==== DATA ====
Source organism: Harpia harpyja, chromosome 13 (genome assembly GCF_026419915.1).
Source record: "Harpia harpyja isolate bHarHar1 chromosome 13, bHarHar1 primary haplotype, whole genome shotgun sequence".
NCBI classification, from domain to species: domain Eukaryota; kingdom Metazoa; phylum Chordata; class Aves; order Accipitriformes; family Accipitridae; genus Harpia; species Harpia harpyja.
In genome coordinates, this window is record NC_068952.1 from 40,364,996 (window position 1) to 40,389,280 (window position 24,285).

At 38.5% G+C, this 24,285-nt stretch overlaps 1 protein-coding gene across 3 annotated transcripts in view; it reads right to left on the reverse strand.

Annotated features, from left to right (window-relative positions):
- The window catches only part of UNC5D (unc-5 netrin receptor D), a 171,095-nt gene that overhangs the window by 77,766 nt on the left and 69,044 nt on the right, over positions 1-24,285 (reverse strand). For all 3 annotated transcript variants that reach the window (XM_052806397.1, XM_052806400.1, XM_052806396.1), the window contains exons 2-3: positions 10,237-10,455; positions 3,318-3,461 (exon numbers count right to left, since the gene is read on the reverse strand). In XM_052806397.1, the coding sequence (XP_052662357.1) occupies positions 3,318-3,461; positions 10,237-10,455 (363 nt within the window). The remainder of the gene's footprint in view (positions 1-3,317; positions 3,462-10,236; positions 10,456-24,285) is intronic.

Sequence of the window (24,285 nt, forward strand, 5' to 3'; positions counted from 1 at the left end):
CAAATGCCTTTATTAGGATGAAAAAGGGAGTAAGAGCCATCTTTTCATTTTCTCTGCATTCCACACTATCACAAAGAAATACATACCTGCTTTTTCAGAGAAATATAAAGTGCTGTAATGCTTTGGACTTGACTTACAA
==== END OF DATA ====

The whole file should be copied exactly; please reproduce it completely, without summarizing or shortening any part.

Source organism: Harpia harpyja, chromosome 13 (genome assembly GCF_026419915.1).
Source record: "Harpia harpyja isolate bHarHar1 chromosome 13, bHarHar1 primary haplotype, whole genome shotgun sequence".
NCBI classification, from domain to species: domain Eukaryota; kingdom Metazoa; phylum Chordata; class Aves; order Accipitriformes; family Accipitridae; genus Harpia; species Harpia harpyja.
In genome coordinates, this window is record NC_068952.1 from 40,364,996 (window position 1) to 40,389,280 (window position 24,285).

At 38.5% G+C, this 24,285-nt stretch overlaps 1 protein-coding gene across 3 annotated transcripts in view; it reads right to left on the reverse strand.

Annotated features, from left to right (window-relative positions):
- The window catches only part of UNC5D (unc-5 netrin receptor D), a 171,095-nt gene that overhangs the window by 77,766 nt on the left and 69,044 nt on the right, over positions 1-24,285 (reverse strand). For all 3 annotated transcript variants that reach the window (XM_052806397.1, XM_052806400.1, XM_052806396.1), the window contains exons 2-3: positions 10,237-10,455; positions 3,318-3,461 (exon numbers count right to left, since the gene is read on the reverse strand). In XM_052806397.1, the coding sequence (XP_052662357.1) occupies positions 3,318-3,461; positions 10,237-10,455 (363 nt within the window). The remainder of the gene's footprint in view (positions 1-3,317; positions 3,462-10,236; positions 10,456-24,285) is intronic.

Sequence of the window (24,285 nt, forward strand, 5' to 3'; positions counted from 1 at the left end):
CAAATGCCTTTATTAGGATGAAAAAGGGAGTAAGAGCCATCTTTTCATTTTCTCTGCATTCCACACTATCACAAAGAAATACATACCTGCTTTTTCAGAGAAATATAAAGTGCTGTAATGCTTTGGACTTGACTTACAA